£50k each in premium bonds, at least you get a small return

I wouldnt be investing in property right now which is not a very liquid asset, and small scale buy to let taxation is not as good as it used to be.

red_slr

8,962 posts

133 months

Friday 19th July
quotequote all
SiT said:
red_slr said:
How old are you?
Assuming this was a fact finding question - 37

Si
Err, what else would it be?

Anyway... at that age I would be considering your future retirement plans. You say you have no savings or pension.

I would consider splitting the £100k 3 ways.

1.Emergency fund. 3-6 months outgoings. Easy access something like NS&I is ok. 123 account might be suitable but you would need to have the minimum activity levels to get the 1.5%.

2.SIPP. You can invest the cash into a low cost SIPP one for you and one for your wife. This would lock the money away till you are 55. If it were me I would do £25k each so using another £50k. I would also set up a small contribution each month to keep it growing.

3. S&S ISA. With the last c.£40k I would full your 19/20 ISA which is £20k each. Low cost fund like VLS.
The ISA would grow tax free. In 20/21 if you had some spare money you could stick it in there and keep it growing.

If you were not happy with locking money away till 55 then you could do £40k into ISA now and £40k in April.

As for buying houses to rent out, its possible but from the sounds of things being a remote landlord with high LTV might not work out well.

UpTheIron

3,711 posts

212 months

Friday 19th July
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Just let your current property, at least in the short/medium term? Avoids exit/sale costs and gives you flexibility to return relatively easily should it all go wrong.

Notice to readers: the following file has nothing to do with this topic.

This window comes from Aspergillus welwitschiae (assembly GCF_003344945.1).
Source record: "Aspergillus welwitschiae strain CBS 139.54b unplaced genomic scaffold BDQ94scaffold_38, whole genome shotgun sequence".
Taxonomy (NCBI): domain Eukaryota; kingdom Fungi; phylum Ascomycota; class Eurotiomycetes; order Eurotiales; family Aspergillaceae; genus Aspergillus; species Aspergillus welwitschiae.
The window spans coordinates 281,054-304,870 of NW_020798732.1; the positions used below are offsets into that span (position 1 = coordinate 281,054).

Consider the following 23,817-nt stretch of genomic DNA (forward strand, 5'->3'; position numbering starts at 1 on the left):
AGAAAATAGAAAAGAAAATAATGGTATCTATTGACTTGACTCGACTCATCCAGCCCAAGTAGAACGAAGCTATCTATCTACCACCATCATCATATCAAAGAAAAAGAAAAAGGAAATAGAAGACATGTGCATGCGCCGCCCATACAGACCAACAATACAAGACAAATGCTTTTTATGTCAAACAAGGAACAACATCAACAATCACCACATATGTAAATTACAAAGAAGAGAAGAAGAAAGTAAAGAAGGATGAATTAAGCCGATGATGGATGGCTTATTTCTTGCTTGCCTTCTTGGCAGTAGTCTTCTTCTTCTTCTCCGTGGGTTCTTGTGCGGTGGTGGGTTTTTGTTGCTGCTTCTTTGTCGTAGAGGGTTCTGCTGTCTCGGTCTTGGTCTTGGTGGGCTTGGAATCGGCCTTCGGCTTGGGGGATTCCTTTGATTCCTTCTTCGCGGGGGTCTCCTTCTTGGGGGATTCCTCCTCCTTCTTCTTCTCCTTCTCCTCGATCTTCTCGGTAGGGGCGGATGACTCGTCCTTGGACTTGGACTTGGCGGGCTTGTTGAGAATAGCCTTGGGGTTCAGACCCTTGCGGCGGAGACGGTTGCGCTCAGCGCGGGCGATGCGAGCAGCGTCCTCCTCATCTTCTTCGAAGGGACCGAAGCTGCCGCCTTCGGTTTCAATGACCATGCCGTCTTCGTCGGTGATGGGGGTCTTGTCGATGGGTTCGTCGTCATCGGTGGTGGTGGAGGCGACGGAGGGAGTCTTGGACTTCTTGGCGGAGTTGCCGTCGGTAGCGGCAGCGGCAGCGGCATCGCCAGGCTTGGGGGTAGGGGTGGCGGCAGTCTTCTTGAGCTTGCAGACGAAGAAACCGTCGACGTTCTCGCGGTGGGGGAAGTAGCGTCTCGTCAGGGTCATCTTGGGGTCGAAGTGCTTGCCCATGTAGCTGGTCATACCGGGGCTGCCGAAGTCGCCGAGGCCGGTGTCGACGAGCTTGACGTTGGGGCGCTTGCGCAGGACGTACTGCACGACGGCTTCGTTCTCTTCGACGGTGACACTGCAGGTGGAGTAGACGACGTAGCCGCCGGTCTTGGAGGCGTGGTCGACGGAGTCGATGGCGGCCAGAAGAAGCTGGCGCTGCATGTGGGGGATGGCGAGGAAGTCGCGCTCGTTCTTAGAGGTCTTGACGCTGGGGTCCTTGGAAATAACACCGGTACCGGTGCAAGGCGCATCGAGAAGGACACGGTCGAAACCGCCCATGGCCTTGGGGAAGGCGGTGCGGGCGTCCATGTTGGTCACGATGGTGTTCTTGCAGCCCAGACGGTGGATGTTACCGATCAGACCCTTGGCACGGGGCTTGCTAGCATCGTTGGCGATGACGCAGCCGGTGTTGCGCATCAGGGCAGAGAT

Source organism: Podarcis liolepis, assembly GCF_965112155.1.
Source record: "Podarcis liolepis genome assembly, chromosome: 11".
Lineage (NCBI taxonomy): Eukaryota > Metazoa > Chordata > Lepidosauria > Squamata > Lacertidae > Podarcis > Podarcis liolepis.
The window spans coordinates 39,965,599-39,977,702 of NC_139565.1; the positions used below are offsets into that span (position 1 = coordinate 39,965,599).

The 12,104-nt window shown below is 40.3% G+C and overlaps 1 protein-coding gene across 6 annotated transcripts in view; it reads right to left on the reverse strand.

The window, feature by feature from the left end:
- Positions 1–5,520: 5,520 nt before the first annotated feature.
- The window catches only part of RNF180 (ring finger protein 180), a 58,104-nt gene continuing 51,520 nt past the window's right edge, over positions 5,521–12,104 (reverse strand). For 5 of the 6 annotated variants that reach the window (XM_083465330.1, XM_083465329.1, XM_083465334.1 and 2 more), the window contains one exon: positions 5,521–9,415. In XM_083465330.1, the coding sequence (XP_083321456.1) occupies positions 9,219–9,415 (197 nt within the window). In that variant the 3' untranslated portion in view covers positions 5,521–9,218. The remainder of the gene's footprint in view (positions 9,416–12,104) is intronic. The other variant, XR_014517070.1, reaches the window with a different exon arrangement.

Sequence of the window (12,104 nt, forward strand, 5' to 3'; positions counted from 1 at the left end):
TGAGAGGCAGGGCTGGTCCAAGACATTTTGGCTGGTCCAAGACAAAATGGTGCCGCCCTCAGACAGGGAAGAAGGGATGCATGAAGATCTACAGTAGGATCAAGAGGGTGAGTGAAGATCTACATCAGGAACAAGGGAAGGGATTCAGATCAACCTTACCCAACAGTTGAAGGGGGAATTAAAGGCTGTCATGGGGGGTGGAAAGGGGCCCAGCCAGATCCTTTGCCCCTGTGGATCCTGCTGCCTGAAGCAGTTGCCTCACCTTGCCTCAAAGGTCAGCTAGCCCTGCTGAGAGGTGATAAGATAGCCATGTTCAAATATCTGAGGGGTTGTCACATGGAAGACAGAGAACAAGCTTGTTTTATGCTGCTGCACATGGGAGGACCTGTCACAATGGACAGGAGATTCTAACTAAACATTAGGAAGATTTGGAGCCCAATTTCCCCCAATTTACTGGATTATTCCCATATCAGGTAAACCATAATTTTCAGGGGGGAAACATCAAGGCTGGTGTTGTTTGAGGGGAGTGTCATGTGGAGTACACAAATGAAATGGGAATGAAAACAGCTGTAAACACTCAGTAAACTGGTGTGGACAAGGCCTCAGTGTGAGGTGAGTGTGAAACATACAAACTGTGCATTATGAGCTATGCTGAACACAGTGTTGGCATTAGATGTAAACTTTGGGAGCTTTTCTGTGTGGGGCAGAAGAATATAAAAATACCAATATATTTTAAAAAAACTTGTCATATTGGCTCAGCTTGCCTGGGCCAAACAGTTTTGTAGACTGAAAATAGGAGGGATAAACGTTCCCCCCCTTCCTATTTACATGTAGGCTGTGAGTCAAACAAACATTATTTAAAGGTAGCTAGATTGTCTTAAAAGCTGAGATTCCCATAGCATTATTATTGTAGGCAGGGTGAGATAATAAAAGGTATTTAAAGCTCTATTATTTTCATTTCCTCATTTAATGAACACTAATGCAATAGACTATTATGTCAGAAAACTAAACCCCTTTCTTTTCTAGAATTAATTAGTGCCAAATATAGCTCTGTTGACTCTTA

JulianPH

4,205 posts

58 months

Friday 19th July
quotequote all
Both of the above points are very sensible, IMHO

EddieSteadyGo

3,972 posts

147 months

Friday 19th July
quotequote all
JulianPH said:
Both of the above points are very sensible, IMHO
+1

SiT

Original Poster:

682 posts

145 months

Saturday 20th July
quotequote all
red_slr said:
Err, what else would it be?

Anyway... at that age I would be considering your future retirement plans. You say you have no savings or pension.

I would consider splitting the £100k 3 ways.

1.Emergency fund. 3-6 months outgoings. Easy access something like NS&I is ok. 123 account might be suitable but you would need to have the minimum activity levels to get the 1.5%.

2.SIPP. You can invest the cash into a low cost SIPP one for you and one for your wife. This would lock the money away till you are 55. If it were me I would do £25k each so using another £50k. I would also set up a small contribution each month to keep it growing.

3. S&S ISA. With the last c.£40k I would full your 19/20 ISA which is £20k each. Low cost fund like VLS.
The ISA would grow tax free. In 20/21 if you had some spare money you could stick it in there and keep it growing.

If you were not happy with locking money away till 55 then you could do £40k into ISA now and £40k in April.

As for buying houses to rent out, its possible but from the sounds of things being a remote landlord with high LTV might not work out well.
Thats really helpful thank you, some great suggestions worth exploring and I am not averse to locking my money away till later on in life.

The people who have also made the point of letting our current property out until we have settled is a really good point, it also gets past Oct 31st as I am not really sure how that is going to affect things.

Si

Testaburger

2,514 posts

142 months

Saturday 20th July
quotequote all
SiT said:
Thats really helpful thank you, some great suggestions worth exploring and I am not averse to locking my money away till later on in life.